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Hickman Natural Bridge

Capitol Reef National Park

April 17th, 2009

1.5 miles
450 vertical feet
Total Time: 2:23

Starting elevation
5239 feet
Max elevation
5691 feet

Rating: 7/10

Directions: From Torrey, follow Highway 12 into Capitol Reef National Park. Shortly after the petroglyphs display on the left, turn left into the parking lot for the Hickman Natural Bridge trailhead.   View Driving Map

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GPX File

After a morning of snow, we managed to sneak in an afternoon hike. The skies were still a bit overcast, but without much threat of further rain. Everyone else seemed to have the same idea, as many other people joined us out on the trail. The small parking lot next to the river was nearly full.

There are pit toilets at the trailhead, but I didn't notice any drinking water. There's also a box of trail guides, 50 cents each. It contains a description for the 18 numbered signs you'll find along the trail. I picked up a guide and we were on our way.

Heading up the steps shortly after the trailhead

The trail climbs immediately on some steps next to a mountain face. There isn't much in the way of views at the start, but that quickly changes, as you gain a bit of altitude and break out so you can get views to the north and east. Highway 12 flows off to the right, carved between the mountains.

Highway 12 winding through the mountains

A series of switchbacks on the left now leads up to a plateau, where there are more views to the north, and a view directly across the road to Capitol Dome. Here you'll also see the remnants of volcanic rock at your feet, distinctively black against the rest of the environment.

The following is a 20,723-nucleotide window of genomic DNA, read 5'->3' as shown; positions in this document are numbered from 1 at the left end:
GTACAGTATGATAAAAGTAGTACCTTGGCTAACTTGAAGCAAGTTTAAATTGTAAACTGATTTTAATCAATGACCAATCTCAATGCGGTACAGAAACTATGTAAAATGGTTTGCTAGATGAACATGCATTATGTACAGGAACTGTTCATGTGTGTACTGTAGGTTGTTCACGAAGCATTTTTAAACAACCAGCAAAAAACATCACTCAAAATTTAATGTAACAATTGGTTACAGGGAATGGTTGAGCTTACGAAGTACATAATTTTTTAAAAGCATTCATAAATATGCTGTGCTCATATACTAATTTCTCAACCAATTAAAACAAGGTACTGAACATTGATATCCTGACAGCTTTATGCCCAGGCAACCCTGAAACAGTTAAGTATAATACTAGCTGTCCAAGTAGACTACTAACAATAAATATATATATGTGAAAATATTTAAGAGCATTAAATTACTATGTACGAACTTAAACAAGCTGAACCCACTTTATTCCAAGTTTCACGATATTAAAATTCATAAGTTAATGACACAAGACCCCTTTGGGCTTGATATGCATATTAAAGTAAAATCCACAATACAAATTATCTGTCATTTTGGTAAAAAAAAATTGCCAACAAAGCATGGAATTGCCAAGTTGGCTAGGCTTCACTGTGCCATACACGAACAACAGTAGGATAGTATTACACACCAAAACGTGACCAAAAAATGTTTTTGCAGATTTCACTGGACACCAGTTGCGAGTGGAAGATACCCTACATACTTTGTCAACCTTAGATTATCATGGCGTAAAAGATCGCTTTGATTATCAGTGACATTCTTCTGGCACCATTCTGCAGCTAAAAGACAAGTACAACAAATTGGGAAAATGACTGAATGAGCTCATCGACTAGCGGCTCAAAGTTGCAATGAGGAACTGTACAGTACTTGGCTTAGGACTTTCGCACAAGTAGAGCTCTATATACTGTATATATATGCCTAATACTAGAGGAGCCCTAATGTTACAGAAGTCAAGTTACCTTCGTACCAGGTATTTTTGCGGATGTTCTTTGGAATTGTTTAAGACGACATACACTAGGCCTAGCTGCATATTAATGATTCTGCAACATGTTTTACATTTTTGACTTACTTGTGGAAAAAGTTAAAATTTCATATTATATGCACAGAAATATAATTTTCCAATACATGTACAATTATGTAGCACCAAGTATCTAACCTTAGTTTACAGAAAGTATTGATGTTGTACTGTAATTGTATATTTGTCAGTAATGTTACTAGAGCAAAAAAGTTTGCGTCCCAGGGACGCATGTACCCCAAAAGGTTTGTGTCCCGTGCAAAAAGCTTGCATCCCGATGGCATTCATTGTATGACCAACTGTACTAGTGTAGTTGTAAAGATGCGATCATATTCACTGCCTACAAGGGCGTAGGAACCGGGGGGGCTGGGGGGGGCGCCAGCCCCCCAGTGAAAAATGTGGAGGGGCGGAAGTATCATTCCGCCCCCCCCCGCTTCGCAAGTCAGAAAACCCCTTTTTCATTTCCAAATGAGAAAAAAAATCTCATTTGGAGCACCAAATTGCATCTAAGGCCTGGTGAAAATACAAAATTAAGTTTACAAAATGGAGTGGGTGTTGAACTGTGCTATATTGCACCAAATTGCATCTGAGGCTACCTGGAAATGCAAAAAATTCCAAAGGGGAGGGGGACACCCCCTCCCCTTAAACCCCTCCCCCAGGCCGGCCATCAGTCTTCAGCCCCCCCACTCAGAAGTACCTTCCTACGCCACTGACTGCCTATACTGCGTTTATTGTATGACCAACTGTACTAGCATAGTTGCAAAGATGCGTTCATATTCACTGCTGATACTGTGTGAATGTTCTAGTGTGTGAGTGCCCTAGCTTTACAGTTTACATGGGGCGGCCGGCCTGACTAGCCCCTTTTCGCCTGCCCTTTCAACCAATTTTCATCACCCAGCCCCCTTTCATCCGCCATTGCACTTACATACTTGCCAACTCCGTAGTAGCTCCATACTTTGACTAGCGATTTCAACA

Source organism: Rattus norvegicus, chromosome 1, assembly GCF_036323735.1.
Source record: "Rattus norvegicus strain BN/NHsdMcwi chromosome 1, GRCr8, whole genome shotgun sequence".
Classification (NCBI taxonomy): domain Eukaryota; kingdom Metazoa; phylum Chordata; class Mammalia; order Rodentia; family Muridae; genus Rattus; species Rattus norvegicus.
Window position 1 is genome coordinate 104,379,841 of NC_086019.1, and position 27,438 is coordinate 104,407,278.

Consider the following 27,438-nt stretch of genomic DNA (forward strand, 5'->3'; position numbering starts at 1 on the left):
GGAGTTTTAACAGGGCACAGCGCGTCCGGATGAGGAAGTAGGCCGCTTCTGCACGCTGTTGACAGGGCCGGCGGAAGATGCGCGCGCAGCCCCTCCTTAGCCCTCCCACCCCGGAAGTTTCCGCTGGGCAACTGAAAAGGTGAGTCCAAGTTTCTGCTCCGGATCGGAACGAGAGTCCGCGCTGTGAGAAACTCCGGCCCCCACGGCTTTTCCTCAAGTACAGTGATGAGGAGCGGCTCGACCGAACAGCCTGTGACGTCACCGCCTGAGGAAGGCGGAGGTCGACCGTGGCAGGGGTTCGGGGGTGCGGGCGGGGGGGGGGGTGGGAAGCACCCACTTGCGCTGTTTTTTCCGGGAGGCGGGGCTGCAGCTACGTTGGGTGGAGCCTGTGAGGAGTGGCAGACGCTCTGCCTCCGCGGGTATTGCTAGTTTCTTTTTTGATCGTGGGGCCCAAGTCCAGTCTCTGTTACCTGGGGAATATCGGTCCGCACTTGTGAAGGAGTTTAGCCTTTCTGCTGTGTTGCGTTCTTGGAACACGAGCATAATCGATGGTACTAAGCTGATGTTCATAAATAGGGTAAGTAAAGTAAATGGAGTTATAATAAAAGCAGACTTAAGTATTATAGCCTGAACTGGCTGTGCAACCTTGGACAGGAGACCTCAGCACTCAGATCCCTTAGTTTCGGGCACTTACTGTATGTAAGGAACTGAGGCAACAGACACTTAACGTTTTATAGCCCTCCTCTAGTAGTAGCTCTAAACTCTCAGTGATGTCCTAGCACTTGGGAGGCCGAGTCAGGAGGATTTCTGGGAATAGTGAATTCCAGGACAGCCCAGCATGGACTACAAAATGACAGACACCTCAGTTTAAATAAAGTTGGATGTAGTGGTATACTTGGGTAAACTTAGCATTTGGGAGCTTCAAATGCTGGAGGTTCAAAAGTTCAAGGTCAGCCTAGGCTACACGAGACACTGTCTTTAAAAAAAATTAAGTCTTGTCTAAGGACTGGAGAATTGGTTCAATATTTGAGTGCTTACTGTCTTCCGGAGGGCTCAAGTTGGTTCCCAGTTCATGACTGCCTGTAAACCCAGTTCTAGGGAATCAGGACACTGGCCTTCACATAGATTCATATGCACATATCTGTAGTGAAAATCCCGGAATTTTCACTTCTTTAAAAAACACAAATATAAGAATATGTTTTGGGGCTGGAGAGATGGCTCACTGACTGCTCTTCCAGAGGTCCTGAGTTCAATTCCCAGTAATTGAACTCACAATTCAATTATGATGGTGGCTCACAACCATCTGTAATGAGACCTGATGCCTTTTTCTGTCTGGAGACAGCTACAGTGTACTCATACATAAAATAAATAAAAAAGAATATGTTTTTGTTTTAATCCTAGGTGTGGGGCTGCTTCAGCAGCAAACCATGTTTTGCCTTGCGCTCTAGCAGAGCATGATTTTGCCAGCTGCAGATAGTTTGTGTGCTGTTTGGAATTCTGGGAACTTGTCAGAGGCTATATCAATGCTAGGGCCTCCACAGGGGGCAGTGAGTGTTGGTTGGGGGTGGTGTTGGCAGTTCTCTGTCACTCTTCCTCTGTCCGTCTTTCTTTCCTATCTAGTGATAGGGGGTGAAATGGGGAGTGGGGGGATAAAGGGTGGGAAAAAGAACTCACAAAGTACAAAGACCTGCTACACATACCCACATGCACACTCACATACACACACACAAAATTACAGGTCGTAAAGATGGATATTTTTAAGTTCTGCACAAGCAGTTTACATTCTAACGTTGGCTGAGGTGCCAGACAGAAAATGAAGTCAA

Volcanic rocks

There's a trail intersection which says 0.7 miles to Hickman Natural Bridge, with a different trail heading off to the right. We took the left fork to continue to the natural bridge. The trail climbs a bit before actually going downhill for a brief stretch before climbing again. Around sign number 11 or so there's an interesting place with a cave of sorts, except the top of the cave has holes in it and you can look down through those holes from the trail.

Rock mountains

Between signs 14 and 15 is another trail intersection. Both forks are part of a loop to the natural bridge; the sign says to use the right fork, which we did. Shortly after that, we saw the natural bridge to our left. It is larger than Delicate Arch, and is not a free-standing arch but really, a bridge. Unlike Landscape Arch, it doesn't look like it's going to fall over any time soon -- it looks solid.

First view of Hickman Natural Bridge

Hickman Natural Bridge

There were lots of people under the bridge, and I waited so I could take my pictures. As we sat down and had a snack, most everyone else left, leaving us to enjoy it to ourselves. Well, ourselves and a lone chipmunk who scattered across in front of us.

Looking up at Hickman Natural Bridge

Looking back from the other side of Hickman Natural Bridge

I made sure to step on the rocks as I took pictures of the arch from the "back", trying not to step on any cryptobiotic soil. After our break we continued along the trail, which loops around back to the main trail between signs 14 and 15. Then we returned the rest of the way we came.

Looks like a rusted old ship to me

View from the trail

Strangely, it wasn't until we got back to our cabin that night that I realized that the picture hanging on the wall was that of Hickman Natural Bridge. That should be a sign that it's one of the most popular hikes in the area.

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